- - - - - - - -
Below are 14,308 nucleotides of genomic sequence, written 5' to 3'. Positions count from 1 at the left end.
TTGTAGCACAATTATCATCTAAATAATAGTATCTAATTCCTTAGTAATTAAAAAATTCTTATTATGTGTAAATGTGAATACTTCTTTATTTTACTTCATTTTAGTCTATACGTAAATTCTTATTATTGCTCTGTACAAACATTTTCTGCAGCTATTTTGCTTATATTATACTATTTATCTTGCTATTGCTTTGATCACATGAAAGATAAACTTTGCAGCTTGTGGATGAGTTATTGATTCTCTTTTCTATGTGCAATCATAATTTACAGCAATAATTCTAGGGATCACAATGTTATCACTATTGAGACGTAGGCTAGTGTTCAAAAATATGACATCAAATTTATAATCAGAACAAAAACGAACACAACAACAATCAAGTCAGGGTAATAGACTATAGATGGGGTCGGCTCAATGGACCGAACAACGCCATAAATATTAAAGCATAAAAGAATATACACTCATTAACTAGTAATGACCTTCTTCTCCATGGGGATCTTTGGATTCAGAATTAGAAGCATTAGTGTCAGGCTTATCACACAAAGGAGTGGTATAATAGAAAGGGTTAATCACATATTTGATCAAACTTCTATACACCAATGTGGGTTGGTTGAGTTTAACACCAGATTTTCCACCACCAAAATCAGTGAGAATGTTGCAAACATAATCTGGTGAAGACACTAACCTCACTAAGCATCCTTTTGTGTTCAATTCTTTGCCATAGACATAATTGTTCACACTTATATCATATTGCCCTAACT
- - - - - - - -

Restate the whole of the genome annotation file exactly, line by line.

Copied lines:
Below are 14,308 nucleotides of genomic sequence, written 5' to 3'. Positions count from 1 at the left end.
TTGTAGCACAATTATCATCTAAATAATAGTATCTAATTCCTTAGTAATTAAAAAATTCTTATTATGTGTAAATGTGAATACTTCTTTATTTTACTTCATTTTAGTCTATACGTAAATTCTTATTATTGCTCTGTACAAACATTTTCTGCAGCTATTTTGCTTATATTATACTATTTATCTTGCTATTGCTTTGATCACATGAAAGATAAACTTTGCAGCTTGTGGATGAGTTATTGATTCTCTTTTCTATGTGCAATCATAATTTACAGCAATAATTCTAGGGATCACAATGTTATCACTATTGAGACGTAGGCTAGTGTTCAAAAATATGACATCAAATTTATAATCAGAACAAAAACGAACACAACAACAATCAAGTCAGGGTAATAGACTATAGATGGGGTCGGCTCAATGGACCGAACAACGCCATAAATATTAAAGCATAAAAGAATATACACTCATTAACTAGTAATGACCTTCTTCTCCATGGGGATCTTTGGATTCAGAATTAGAAGCATTAGTGTCAGGCTTATCACACAAAGGAGTGGTATAATAGAAAGGGTTAATCACATATTTGATCAAACTTCTATACACCAATGTGGGTTGGTTGAGTTTAACACCAGATTTTCCACCACCAAAATCAGTGAGAATGTTGCAAACATAATCTGGTGAAGACACTAACCTCACTAAGCATCCTTTTGTGTTCAATTCTTTGCCATAGACATAATTGTTCACACTTATATCATATTGCCCTAACT